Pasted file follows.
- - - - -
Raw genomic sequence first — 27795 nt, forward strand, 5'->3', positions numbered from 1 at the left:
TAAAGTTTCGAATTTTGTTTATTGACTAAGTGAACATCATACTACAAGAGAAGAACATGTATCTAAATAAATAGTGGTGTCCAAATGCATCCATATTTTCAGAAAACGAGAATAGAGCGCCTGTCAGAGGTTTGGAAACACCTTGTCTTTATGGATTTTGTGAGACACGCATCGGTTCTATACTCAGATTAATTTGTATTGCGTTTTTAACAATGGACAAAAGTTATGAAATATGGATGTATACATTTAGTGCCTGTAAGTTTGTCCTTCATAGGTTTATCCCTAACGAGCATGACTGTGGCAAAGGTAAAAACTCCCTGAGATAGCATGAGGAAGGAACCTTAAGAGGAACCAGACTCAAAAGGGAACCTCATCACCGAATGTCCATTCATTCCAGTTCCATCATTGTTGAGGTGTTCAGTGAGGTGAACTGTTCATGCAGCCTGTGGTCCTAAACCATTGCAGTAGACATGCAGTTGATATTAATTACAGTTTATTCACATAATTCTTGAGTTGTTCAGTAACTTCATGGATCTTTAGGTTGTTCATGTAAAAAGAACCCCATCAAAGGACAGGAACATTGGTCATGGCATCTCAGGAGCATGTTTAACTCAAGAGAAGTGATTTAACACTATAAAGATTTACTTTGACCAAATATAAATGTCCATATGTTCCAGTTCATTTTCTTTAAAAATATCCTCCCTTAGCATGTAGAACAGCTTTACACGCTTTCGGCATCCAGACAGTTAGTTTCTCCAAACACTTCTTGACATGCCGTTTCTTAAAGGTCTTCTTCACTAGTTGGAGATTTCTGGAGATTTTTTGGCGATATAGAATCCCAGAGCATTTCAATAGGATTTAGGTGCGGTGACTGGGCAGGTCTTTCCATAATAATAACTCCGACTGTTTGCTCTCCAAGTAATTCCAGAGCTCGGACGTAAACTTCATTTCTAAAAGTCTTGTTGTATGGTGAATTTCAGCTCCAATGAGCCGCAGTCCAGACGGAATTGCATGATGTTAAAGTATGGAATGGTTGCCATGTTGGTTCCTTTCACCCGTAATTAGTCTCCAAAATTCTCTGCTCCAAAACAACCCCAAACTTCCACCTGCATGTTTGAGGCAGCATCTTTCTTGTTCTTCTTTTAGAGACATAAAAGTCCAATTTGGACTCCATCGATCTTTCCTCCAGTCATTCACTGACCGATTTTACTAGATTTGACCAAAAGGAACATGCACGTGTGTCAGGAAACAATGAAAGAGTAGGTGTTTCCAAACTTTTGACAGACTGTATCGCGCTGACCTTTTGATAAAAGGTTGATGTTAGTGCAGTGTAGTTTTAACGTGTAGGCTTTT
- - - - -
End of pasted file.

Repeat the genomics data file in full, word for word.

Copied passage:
Raw genomic sequence first — 27795 nt, forward strand, 5'->3', positions numbered from 1 at the left:
TAAAGTTTCGAATTTTGTTTATTGACTAAGTGAACATCATACTACAAGAGAAGAACATGTATCTAAATAAATAGTGGTGTCCAAATGCATCCATATTTTCAGAAAACGAGAATAGAGCGCCTGTCAGAGGTTTGGAAACACCTTGTCTTTATGGATTTTGTGAGACACGCATCGGTTCTATACTCAGATTAATTTGTATTGCGTTTTTAACAATGGACAAAAGTTATGAAATATGGATGTATACATTTAGTGCCTGTAAGTTTGTCCTTCATAGGTTTATCCCTAACGAGCATGACTGTGGCAAAGGTAAAAACTCCCTGAGATAGCATGAGGAAGGAACCTTAAGAGGAACCAGACTCAAAAGGGAACCTCATCACCGAATGTCCATTCATTCCAGTTCCATCATTGTTGAGGTGTTCAGTGAGGTGAACTGTTCATGCAGCCTGTGGTCCTAAACCATTGCAGTAGACATGCAGTTGATATTAATTACAGTTTATTCACATAATTCTTGAGTTGTTCAGTAACTTCATGGATCTTTAGGTTGTTCATGTAAAAAGAACCCCATCAAAGGACAGGAACATTGGTCATGGCATCTCAGGAGCATGTTTAACTCAAGAGAAGTGATTTAACACTATAAAGATTTACTTTGACCAAATATAAATGTCCATATGTTCCAGTTCATTTTCTTTAAAAATATCCTCCCTTAGCATGTAGAACAGCTTTACACGCTTTCGGCATCCAGACAGTTAGTTTCTCCAAACACTTCTTGACATGCCGTTTCTTAAAGGTCTTCTTCACTAGTTGGAGATTTCTGGAGATTTTTTGGCGATATAGAATCCCAGAGCATTTCAATAGGATTTAGGTGCGGTGACTGGGCAGGTCTTTCCATAATAATAACTCCGACTGTTTGCTCTCCAAGTAATTCCAGAGCTCGGACGTAAACTTCATTTCTAAAAGTCTTGTTGTATGGTGAATTTCAGCTCCAATGAGCCGCAGTCCAGACGGAATTGCATGATGTTAAAGTATGGAATGGTTGCCATGTTGGTTCCTTTCACCCGTAATTAGTCTCCAAAATTCTCTGCTCCAAAACAACCCCAAACTTCCACCTGCATGTTTGAGGCAGCATCTTTCTTGTTCTTCTTTTAGAGACATAAAAGTCCAATTTGGACTCCATCGATCTTTCCTCCAGTCATTCACTGACCGATTTTACTAGATTTGACCAAAAGGAACATGCACGTGTGTCAGGAAACAATGAAAGAGTAGGTGTTTCCAAACTTTTGACAGACTGTATCGCGCTGACCTTTTGATAAAAGGTTGATGTTAGTGCAGTGTAGTTTTAACGTGTAGGCTTTT